# Superimposed data on top of each other in a Do Loop

If I have 4 different types of data such (that I get from an Excel file) as:

https://pastebin.com/j3Bgfxqm


I am trying to implement a Do loop that extracts the data from the Excel file, superimposes the data in two different regions (as done here: Superimposed curves in two regions), plots the data individually (from the Do loop) and then plots the data all together and superimposed. Here's my approach to everything except superimposing the curves (that's the part I don't know how to implement in the Do loop):

Do[

datTCpc =
Extract[Import["excel file.xlsx"], 1][[3 ;; All, {i, i + 1}]];

store = AppendTo[tts1, datTCpc]; (*Stores the data*)

(*Plotting individually in the do loop*)
Show[
ListLinePlot[datTCpc, PlotStyle -> {Red},
AxesLabel -> {"T (ºC)", "Cp(J/gK)"},
LabelStyle -> {Black, Bold, 14},
PlotLabel -> Style[q2 "K/min", Black, 14]]]

// Print, {i, 1, imax2, 2}]

(*Plots the store data combined - superimposed*)
Show[ListLinePlot[store, PlotStyle -> {Red, Blue, Gray, Black},
LabelStyle -> {Black, Bold, 14}, ImageSize -> Large, Frame -> True,
Axes -> False, GridLines -> Automatic,
GridLinesStyle -> Lighter[Gray, .8], PlotRange -> {{20, 110}, All}]]


How can I superimpose the data using the first region from 29 to 41 (in x-axis data) and the second region from 72 to 85 (in the x-axis data)?

Clarification: By superimposing the curves or the data, I mean simply placing the curves one on top of the other (taking one as the reference and putting the other on top based on two regions).

EDIT

This is how the data will look like superimposed (done manually in Excel), where the two regions are shown in red circles:

It was done by translating or rotating the curves until minimizing the differences.

• Is one curve taken as a reference and the others moved onto it? Are only vertical translations allowed? You say rotations; does that mean that, say, two different vertical translations are allowed for the left and right data? It suggests that I am allowed to add a straight line to each curve to bring them together.
– Hugh
Commented Jan 12, 2021 at 16:41
• Hugh. Yes, you can take any curve as the reference and both vertical and rotation are allowed. Thanks
– John
Commented Jan 12, 2021 at 16:51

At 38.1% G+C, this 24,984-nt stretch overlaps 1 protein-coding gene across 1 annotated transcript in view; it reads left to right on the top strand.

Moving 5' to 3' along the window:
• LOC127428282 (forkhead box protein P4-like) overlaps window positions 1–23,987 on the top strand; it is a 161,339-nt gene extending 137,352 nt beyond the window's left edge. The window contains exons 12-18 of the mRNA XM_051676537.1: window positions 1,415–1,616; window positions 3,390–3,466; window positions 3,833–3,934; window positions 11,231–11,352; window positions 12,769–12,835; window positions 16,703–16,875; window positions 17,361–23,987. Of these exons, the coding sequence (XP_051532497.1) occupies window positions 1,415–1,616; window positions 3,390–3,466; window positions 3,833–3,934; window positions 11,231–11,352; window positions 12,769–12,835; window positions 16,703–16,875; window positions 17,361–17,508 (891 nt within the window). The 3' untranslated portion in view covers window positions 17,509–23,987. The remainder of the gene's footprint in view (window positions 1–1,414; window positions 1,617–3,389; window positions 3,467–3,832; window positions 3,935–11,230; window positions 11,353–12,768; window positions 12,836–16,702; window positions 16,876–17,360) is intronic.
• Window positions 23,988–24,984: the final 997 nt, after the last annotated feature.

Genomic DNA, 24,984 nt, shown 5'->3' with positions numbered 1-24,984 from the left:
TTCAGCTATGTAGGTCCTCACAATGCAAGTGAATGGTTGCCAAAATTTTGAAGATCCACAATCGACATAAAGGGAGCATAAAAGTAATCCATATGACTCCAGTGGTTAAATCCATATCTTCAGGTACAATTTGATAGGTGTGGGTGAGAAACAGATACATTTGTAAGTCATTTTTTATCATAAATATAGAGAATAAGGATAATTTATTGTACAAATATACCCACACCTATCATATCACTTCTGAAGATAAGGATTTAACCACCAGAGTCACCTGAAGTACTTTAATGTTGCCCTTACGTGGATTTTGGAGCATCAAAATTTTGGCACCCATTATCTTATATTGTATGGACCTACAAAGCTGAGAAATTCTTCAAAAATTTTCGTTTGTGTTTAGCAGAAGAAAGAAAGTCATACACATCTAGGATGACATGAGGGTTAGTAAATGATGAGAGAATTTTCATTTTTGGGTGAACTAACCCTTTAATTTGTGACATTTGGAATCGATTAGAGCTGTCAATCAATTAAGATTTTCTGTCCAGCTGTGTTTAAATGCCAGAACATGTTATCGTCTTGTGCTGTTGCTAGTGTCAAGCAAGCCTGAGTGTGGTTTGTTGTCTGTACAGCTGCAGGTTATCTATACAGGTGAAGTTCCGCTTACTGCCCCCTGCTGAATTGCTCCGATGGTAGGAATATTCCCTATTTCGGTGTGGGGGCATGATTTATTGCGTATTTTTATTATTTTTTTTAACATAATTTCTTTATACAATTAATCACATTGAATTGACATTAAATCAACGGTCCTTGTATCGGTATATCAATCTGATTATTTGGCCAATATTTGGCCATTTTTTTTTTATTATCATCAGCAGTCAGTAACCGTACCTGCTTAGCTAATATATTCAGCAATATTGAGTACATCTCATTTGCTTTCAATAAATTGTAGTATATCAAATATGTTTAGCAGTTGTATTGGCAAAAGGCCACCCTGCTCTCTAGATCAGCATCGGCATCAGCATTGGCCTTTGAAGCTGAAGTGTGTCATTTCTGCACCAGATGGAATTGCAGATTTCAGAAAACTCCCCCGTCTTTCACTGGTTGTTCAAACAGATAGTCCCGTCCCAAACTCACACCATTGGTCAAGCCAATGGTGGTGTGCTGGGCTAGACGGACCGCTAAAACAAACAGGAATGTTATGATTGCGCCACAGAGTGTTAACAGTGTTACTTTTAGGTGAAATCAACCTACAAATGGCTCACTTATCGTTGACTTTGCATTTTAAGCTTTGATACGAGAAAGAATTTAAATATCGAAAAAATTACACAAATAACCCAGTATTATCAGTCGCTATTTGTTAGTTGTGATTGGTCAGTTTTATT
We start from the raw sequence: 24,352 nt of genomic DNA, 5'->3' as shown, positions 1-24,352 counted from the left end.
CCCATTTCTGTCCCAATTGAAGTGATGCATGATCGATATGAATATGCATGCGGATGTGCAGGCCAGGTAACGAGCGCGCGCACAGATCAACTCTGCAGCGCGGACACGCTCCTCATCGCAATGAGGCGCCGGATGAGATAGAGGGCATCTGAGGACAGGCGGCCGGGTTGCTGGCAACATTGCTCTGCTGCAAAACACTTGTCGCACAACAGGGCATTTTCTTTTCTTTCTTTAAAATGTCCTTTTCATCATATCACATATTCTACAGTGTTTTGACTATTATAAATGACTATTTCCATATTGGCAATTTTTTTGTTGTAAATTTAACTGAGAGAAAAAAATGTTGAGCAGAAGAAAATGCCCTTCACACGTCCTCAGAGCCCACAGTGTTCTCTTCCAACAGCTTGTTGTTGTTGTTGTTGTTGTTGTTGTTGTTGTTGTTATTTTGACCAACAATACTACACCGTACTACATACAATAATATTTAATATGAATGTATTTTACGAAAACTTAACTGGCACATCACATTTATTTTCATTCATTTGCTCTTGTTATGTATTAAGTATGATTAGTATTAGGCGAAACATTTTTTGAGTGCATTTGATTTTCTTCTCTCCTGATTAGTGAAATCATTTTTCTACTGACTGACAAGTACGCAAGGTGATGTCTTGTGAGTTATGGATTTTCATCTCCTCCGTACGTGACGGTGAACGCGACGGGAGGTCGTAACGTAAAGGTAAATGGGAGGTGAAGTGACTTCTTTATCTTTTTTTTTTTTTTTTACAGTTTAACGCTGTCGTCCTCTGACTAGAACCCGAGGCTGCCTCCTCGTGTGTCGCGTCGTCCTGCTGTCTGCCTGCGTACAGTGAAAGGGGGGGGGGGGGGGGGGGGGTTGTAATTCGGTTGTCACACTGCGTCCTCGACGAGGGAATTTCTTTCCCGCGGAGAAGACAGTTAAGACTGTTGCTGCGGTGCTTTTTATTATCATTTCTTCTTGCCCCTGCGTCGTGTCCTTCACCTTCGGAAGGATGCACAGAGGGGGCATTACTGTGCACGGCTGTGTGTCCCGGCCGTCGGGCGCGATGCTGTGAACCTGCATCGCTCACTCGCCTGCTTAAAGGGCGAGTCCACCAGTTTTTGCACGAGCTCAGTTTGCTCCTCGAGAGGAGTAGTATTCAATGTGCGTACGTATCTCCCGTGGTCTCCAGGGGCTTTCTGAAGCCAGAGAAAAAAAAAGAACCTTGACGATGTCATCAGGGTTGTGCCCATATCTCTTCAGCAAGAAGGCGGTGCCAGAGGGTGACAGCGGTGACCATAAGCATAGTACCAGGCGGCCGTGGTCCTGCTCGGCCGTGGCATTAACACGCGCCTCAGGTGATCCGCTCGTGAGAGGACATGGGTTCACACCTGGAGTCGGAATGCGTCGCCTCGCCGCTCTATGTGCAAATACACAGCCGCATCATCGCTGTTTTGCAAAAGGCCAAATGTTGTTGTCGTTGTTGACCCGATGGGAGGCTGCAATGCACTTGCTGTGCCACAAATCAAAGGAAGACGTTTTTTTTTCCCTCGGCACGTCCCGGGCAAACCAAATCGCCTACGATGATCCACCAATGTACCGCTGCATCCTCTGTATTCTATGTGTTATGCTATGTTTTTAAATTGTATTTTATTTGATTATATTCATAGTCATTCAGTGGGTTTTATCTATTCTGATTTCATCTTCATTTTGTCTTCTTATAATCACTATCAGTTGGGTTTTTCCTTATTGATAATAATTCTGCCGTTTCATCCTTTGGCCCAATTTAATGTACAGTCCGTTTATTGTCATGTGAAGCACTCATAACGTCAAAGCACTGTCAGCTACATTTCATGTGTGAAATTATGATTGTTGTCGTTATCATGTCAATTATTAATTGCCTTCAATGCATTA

• Are all your x values the same?
– Hugh
Commented Jan 12, 2021 at 16:59
• Yes, all the x values the same. Only changing the y values
– John
Commented Jan 12, 2021 at 18:20

I am sure that someone more expert in coding can simplify this but what I am going to do is to add the equation of a straight line to each curve and then choose values for the slope and intercept of the straight lines to minimise the differences between the curves. This will translate and rotate them to bring them together. I will select one curve as the reference curve and bring the others onto it.

One difficulty is that the x-values are all different for the data. I will therefore interpolate the data and then resample to give them all the same x values. This will enable me to do differences between the curves easily.

As Daniel Huber has done I start by getting the data and turning it into numbers.

  dat = Import["https://pastebin.com/j3Bgfxqm", "Data"][[1]];
dat = ToExpression[
StringCases[#,
"{" ~~ NumberString ~~ "," ~~ NumberString ~~ "}"]] & /@ dat;


Next I do the following:
select values for the intervals that are to be used for adjusting the data,
calculate the average increment of the data,
let nn equal the number of curves
interpolate each curve
plot

 {x1, x2, x3, x4} = {20, 50, 73, 98};
dx = Mean[Flatten[Differences[#[[All, 1]]] & /@ dat]];
nn = Length[dat];
ff = Interpolation[#] & /@ dat;
Plot[Evaluate[Table[ff[[n]][x], {n, nn}]], {x, x1, x4}]


Next I do the following:
resample the data adding the equation of a straight line to each curve,
set the reference curve values,
form the mean square error with the reference curve,
define the list of unknowns (uk),